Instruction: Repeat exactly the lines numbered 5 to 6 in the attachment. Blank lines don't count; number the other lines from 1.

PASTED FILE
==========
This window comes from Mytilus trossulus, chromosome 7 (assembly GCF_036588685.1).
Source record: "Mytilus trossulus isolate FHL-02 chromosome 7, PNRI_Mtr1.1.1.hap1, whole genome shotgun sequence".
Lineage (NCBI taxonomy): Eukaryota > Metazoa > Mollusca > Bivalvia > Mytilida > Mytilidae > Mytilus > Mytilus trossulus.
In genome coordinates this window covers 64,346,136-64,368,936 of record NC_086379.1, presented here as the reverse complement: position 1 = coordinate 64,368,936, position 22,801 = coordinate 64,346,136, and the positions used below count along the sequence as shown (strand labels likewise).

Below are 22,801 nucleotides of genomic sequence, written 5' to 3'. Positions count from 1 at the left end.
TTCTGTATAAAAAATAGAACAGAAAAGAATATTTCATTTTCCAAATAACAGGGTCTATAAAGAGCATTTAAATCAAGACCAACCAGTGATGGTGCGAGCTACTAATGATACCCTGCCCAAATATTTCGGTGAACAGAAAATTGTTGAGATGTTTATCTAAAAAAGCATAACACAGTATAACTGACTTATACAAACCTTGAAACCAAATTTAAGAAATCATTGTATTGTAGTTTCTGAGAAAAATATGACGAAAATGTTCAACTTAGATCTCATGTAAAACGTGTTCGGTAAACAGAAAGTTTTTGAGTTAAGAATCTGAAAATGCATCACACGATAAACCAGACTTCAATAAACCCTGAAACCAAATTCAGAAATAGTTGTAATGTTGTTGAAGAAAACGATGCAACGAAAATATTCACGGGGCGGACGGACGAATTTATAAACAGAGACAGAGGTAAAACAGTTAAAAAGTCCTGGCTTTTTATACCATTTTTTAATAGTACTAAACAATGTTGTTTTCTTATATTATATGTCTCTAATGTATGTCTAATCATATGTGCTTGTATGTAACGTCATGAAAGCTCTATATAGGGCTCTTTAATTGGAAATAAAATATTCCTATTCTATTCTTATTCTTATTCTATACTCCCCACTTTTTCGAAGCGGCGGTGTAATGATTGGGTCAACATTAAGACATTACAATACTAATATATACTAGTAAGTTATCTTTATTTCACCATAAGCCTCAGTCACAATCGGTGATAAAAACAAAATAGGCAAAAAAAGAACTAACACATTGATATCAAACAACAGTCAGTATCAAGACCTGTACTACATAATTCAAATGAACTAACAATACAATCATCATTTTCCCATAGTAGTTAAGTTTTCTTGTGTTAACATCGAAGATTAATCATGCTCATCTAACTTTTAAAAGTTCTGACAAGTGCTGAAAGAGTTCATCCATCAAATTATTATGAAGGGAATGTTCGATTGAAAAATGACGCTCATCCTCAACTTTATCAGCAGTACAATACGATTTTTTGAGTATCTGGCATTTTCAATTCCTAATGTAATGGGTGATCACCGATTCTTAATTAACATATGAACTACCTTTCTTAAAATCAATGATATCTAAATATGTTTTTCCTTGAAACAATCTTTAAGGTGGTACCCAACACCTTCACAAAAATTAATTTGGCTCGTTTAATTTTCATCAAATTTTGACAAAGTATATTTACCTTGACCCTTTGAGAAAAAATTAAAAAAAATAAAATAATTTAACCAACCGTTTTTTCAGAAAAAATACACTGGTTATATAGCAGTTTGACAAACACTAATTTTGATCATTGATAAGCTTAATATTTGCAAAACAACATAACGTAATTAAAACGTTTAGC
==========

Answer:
Below are 22,801 nucleotides of genomic sequence, written 5' to 3'. Positions count from 1 at the left end.
TTCTGTATAAAAAATAGAACAGAAAAGAATATTTCATTTTCCAAATAACAGGGTCTATAAAGAGCATTTAAATCAAGACCAACCAGTGATGGTGCGAGCTACTAATGATACCCTGCCCAAATATTTCGGTGAACAGAAAATTGTTGAGATGTTTATCTAAAAAAGCATAACACAGTATAACTGACTTATACAAACCTTGAAACCAAATTTAAGAAATCATTGTATTGTAGTTTCTGAGAAAAATATGACGAAAATGTTCAACTTAGATCTCATGTAAAACGTGTTCGGTAAACAGAAAGTTTTTGAGTTAAGAATCTGAAAATGCATCACACGATAAACCAGACTTCAATAAACCCTGAAACCAAATTCAGAAATAGTTGTAATGTTGTTGAAGAAAACGATGCAACGAAAATATTCACGGGGCGGACGGACGAATTTATAAACAGAGACAGAGGTAAAACAGTTAAAAAGTCCTGGCTTTTTATACCATTTTTTAATAGTACTAAACAATGTTGTTTTCTTATATTATATGTCTCTAATGTATGTCTAATCATATGTGCTTGTATGTAACGTCATGAAAGCTCTATATAGGGCTCTTTAATTGGAAATAAAATATTCCTATTCTATTCTTATTCTTATTCTATACTCCCCACTTTTTCGAAGCGGCGGTGTAATGATTGGGTCAACATTAAGACATTACAATACTAATATATACTAGTAAGTTATCTTTATTTCACCATAAGCCTCAGTCACAATCGGTGATAAAAACAAAATAGGCAAAAAAAGAACTAACACATTGATATCAAACAACAGTCAGTATCAAGACCTGTACTACATAATTCAAATGAACTAACAATACAATCATCATTTTCCCATAGTAGTTAAGTTTTCTTGTGTTAACATCGAAGATTAATCATGCTCATCTAACTTTTAAAAGTTCTGACAAGTGCTGAAAGAGTTCATCCATCAAATTATTATGAAGGGAATGTTCGATTGAAAAATGACGCTCATCCTCAACTTTATCAGCAGTACAATACGATTTTTTGAGTATCTGGCATTTTCAATTCCTAATGTAATGGGTGATCACCGATTCTTAATTAACATATGAACTACCTTTCTTAAAATCAATGATATCTAAATATGTTTTTCCTTGAAACAATCTTTAAGGTGGTACCCAACACCTTCACAAAAATTAATTTGGCTCGTTTAATTTTCATCAAATTTTGACAAAGTATATTTACCTTGACCCTTTGAGAAAAAATTAAAAAAAATAAAATAATTTAACCAACCGTTTTTTCAGAAAAAATACACTGGTTATATAGCAGTTTGACAAACACTAATTTTGATCATTGATAAGCTTAATATTTGCAAAACAACATAACGTAATTAAAACGTTTAGC